Book Review: The Misbegotten by Katherine Webb

Quick Review (read on for full review)

Captivating and compelling.  Once I had picked this up, I struggled to put it down.  A book full of engaging characters, mysteries and dark secrets.  Beautifully written. 5 / 5

Summary (from Goodreads)

Dark truths. Beautiful lies.

Bath, England, 1821. Rachel Crofton escapes the binds of her unhappy employment as a governess by marrying a charming self-made businessman. She sees a chance to create the family and home she has so long been without, but her new life soon takes an unexpected turn.

Through her new husband’s connections, Rachel is invited to become the companion of the reclusive Jonathan Alleyn, a man tortured by memories of the Peninsula War, and tormented by the disappearance of his childhood sweetheart, Alice.
Starling, foundling servant to the Alleyn family, is convinced that Alice, the woman she loved as a sister, was stolen from her. Did Alice run away? Or did something altogether more sinister occur? Starling is determined to uncover the truth. Others want only to forget, and will go to extreme lengths to do so.

Rachel’s arrival has an unsettling effect on the whole Alleyn household, and suddenly it seems that the dark deeds of the past will no longer stay contained. Shattering truths lurk behind Bath’s immaculate facades, but the courage Rachel and Starling need to bring these truths to light will come at a very high price.

Favourite Quote

‘…You have no knowledge of what man can do to his fellow man.  I tell you, if there is a soul then there is also a beast in all men, which would take over all thought and deed if it could, and wreak havoc.’

(The Misbegottem by Katherine Webb, pg 187-188)


I was drawn to the book by the title, for “misbegotten” is not a word used regularly in modern parlance.  So I was immediately intrigued by this.

Captivating and compelling, The Misbegotten is an intricate web of dark secrets.  This story is cleverly told, beautifully written and full of engaging characters.

The early eighteenth century is brought to life in all its glory, and all its ugliness.  We get to see the beauty of Bath: it’s famous architecture and landmarks as well as the dirt and grime of where the poorer and l well-to-do inhabitants live and work.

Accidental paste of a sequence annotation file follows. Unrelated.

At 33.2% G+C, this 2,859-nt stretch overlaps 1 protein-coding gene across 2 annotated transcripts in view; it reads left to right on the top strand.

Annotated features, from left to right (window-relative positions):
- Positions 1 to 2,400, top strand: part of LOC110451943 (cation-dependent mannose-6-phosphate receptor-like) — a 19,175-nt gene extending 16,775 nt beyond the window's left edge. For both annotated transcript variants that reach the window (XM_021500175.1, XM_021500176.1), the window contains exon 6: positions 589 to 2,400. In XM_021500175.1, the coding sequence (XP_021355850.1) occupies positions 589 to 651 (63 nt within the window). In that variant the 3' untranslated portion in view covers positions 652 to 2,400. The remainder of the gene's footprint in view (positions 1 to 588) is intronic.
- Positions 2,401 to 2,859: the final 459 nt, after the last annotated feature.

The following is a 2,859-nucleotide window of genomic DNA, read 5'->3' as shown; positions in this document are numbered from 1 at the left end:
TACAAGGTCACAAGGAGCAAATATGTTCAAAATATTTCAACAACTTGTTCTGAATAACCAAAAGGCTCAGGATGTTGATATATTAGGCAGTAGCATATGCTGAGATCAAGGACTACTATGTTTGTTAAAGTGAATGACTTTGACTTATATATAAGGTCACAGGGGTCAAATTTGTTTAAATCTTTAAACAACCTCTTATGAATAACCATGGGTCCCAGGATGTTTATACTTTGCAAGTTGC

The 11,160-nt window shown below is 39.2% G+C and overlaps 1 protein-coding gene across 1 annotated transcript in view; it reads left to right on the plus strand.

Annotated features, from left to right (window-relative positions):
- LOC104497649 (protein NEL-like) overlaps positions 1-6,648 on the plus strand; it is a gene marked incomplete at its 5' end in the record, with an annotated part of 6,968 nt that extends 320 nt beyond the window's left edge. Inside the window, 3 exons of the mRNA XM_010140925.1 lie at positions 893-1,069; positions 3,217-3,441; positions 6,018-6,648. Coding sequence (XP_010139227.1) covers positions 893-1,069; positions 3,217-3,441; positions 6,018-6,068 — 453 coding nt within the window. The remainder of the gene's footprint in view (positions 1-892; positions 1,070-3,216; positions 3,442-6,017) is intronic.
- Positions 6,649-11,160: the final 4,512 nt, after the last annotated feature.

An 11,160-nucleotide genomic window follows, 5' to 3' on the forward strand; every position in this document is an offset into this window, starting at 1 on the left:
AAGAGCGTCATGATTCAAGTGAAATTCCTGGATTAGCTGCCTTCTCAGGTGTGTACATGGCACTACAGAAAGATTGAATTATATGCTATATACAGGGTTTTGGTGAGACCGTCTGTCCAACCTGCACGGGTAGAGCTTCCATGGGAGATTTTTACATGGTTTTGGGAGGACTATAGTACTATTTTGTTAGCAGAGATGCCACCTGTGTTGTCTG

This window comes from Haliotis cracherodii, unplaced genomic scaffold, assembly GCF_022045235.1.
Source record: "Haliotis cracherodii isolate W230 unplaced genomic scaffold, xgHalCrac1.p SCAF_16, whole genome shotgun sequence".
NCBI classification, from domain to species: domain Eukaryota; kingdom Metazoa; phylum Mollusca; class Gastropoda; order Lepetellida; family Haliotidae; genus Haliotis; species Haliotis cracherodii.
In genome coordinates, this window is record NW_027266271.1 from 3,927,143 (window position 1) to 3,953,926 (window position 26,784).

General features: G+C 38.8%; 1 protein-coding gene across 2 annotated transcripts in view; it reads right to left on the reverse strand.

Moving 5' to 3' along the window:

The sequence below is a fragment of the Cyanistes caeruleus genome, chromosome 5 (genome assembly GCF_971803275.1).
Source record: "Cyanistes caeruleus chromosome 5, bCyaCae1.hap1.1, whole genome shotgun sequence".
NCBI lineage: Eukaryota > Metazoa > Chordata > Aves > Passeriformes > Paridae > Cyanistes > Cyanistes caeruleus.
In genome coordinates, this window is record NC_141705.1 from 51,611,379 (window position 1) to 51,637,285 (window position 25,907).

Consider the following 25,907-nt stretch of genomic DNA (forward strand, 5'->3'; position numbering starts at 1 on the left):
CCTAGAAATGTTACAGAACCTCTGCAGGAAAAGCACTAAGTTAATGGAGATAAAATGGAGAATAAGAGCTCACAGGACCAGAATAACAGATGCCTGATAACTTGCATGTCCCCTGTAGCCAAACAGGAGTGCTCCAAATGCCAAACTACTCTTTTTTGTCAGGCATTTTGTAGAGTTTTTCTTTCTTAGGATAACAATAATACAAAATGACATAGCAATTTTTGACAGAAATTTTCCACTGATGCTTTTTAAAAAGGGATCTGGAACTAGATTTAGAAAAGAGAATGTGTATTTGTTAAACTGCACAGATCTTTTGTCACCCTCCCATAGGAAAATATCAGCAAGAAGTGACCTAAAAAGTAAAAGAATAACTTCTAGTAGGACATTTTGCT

Our main characters are cast from a different mould of character usually found in stories set in this time period, especially the women. One, Starling, is a lowly hedge-rat, with no family, no background, no anything – she doesn’t even know her name.  The other, Rachel, is a woman fallen down the social class ladder and forced to work as a governess.  Also penniless, and without power in her own right, she decides to marry a handsome, charming man.  Both women are strong and independent in their way, though limited by the conventions of the day.  And finally, there is Jonathon Alleyn, a man tortured in his mind by what he’s seen and what he doesn’t know.  But there is one person that brings them and their stories together: the missing Alice Beckwith.

The author does not turn away from the gritty reality of life for the lower classes of the eighteenth century.  For many, it is dark, and it is short, and there is little hope.  The majority have no power or say, and for women (at all levels of society), they are classed in law as the possessions of men, first their father’s and then their husband’s.  They live at the mercy of others, and that is a truly terrifying thought.  Neither does the author hold back when describing scenes of the war in Spain; many of the passages are hard to read.

This was one of those books that I was disappointed to reach the end of.  I enjoyed reading it, and devoured it as I needed to find out what wouId happen next, but once I was finished, I was sad.  I missed the characters.

All-in-all, I thought The Misbegotten was a fantastic book. I liked the author’s style, and although it is a long book (around 500 pages), I found it very readable and not at all heavy.  As such, I would certainly like to read more by Katherine Webb.


Sammi Loves Books Reading Challenge 2019 – I’ve chosen this book for challenge #4 in the list: A book set in a place you would like to visit.


5 thoughts on “Book Review: The Misbegotten by Katherine Webb

  1. Pingback: Bookish Reflections – March 2019 | Sammi Loves Books

    • Me too. And yes, it was unexpectedly compelling…I had chosen this because I wanted what I thought would be a less intense book to read at the time, only to find that a few pages in and I struggled to put the book down.

      Liked by 1 person

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